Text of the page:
Years ago you were an anathema to society if you had poor manners. Mothers taught manners from the time a child could speak. What’s going on now? And we wonder why the world basically “sucks” …to put it in modern day terminology. How many grandmothers have I seen almost knocked down by out of control grandchildren? How many physically disabled people have I seen knocked off crutches and wheelchairs bumped by thugs, both young and old, in the grocery and retail stores? How many young people AND adults are on social media…texting, talking or listening to music so they are socially mute, uninteresting drones? The list could go on and on, the answer is; a Lot!
My personal vendetta has begun with my speech and home ec class of mountain men and women. Some may not like having to give speeches on how to have a proper conversation, how to set proper placement of tableware for a formal dinner, how to answer a phone like a human with a personality, how to address and respect elders. How to address the Queen of England in a reception line.
I’ve gone Old School. I’ve pulled my Emily Post book of etiquette to begin. Over the next semester, I will be posting excerpts for anyone who had friends and family that may need a booster shot of proper manners. They can hate us later…LOL! Let the lessons begin!!!!!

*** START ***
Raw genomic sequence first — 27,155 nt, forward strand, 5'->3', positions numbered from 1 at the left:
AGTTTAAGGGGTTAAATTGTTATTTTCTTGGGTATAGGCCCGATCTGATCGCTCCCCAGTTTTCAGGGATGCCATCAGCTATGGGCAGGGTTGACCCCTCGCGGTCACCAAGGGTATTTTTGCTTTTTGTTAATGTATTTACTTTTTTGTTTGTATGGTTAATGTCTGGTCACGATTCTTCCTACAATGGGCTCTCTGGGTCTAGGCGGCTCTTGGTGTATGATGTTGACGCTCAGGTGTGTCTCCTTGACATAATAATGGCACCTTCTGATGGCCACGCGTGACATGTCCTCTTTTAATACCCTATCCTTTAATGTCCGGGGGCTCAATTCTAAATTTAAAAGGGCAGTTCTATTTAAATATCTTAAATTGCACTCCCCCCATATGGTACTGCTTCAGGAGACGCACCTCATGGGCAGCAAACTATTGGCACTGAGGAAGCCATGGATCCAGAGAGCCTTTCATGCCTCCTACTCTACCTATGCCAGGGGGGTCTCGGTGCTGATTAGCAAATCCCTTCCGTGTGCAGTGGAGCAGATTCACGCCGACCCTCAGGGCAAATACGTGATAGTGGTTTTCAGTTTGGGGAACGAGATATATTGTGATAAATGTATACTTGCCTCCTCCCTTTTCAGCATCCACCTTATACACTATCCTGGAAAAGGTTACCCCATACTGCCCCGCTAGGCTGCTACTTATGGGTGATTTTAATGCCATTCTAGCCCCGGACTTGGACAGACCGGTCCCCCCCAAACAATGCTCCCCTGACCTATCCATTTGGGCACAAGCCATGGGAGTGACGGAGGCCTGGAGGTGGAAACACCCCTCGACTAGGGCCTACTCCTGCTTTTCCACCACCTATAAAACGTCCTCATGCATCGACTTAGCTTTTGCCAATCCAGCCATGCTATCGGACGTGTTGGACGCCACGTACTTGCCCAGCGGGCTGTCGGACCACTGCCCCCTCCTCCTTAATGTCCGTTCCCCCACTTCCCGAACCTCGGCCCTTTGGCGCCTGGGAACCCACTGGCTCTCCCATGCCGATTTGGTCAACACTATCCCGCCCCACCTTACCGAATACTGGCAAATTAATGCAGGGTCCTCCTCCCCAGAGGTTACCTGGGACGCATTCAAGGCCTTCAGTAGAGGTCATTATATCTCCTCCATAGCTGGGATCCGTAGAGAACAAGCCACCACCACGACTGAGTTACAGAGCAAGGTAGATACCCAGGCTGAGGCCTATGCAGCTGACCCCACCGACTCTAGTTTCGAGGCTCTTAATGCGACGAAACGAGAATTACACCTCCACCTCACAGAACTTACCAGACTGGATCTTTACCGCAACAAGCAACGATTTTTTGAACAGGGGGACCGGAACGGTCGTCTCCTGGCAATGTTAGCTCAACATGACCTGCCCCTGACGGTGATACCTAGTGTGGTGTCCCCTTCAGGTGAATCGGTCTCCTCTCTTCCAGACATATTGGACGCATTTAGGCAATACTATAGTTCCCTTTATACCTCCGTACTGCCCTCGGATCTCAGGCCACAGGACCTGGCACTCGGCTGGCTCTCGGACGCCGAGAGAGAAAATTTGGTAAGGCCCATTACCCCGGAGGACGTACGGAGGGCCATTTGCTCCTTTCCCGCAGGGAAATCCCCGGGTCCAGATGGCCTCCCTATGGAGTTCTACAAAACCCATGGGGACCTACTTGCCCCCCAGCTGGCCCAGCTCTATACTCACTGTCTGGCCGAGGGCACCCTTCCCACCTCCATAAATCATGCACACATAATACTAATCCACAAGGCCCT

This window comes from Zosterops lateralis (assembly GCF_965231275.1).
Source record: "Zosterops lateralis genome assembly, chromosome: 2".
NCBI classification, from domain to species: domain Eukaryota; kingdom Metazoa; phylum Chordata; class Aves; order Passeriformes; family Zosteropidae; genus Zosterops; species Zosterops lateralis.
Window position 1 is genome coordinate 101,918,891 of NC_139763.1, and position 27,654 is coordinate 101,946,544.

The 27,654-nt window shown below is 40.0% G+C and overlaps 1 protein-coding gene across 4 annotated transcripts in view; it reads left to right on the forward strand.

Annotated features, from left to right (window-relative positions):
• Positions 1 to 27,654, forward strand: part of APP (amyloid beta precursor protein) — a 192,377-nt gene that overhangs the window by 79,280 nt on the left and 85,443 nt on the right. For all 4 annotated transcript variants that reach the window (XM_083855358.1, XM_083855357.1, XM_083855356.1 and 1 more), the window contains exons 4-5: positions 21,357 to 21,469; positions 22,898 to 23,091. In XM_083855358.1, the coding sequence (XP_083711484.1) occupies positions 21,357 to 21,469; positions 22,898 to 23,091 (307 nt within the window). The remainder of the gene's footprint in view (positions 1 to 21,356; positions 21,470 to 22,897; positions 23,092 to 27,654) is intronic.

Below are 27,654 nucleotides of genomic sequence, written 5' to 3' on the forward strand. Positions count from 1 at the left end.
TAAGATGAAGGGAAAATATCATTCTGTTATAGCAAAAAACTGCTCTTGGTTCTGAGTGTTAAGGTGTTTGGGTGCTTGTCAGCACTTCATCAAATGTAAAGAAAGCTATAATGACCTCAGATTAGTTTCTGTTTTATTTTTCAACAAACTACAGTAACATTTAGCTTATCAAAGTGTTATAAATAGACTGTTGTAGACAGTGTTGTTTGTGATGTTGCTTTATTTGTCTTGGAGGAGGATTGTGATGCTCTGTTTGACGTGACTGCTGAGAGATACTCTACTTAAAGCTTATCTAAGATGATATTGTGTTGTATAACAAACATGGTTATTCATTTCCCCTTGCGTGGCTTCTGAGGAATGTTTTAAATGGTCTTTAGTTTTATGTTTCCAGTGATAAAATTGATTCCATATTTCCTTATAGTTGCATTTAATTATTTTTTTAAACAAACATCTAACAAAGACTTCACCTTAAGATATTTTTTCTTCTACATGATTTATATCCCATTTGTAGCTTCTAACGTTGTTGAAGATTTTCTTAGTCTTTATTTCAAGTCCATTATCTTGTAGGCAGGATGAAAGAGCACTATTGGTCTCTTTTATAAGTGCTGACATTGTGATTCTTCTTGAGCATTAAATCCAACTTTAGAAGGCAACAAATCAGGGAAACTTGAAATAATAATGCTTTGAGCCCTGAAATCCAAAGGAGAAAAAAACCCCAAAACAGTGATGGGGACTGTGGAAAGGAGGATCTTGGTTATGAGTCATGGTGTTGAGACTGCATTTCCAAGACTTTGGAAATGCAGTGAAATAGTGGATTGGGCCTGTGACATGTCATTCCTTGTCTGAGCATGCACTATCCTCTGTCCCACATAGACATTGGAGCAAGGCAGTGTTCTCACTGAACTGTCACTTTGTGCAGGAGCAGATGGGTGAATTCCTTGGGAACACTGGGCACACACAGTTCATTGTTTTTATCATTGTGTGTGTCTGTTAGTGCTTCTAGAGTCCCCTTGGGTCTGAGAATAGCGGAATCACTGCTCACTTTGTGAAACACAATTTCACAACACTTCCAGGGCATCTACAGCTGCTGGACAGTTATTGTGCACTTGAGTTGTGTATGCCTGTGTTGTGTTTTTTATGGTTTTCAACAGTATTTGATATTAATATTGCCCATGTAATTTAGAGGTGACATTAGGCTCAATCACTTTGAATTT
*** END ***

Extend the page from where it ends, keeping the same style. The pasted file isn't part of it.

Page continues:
Namaste, The Queen Cronista….
Emily Post on Conversation:
The Gift Of Humor
The joy of joys is the person of light but unmalicious humor. If you know any one who is gay, beguiling and amusing, you will, if you are wise, do everything you can to make him prefer your house and your table to any other; for where he is, the successful party is also. What he says is of no matter, it is the twist he gives to it, the intonation, the personality he puts into his quip or retort or observation that delights his hearers, and in his case the ordinary rules do not apply.
Eugene Field could tell a group of people that it had rained to-day and would probably rain to-morrow, and make everyone burst into laughter—or tears if he chose—according to the way it was said. But the ordinary rest of us must, if we would be thought sympathetic, intelligent or agreeable, “go fishing.”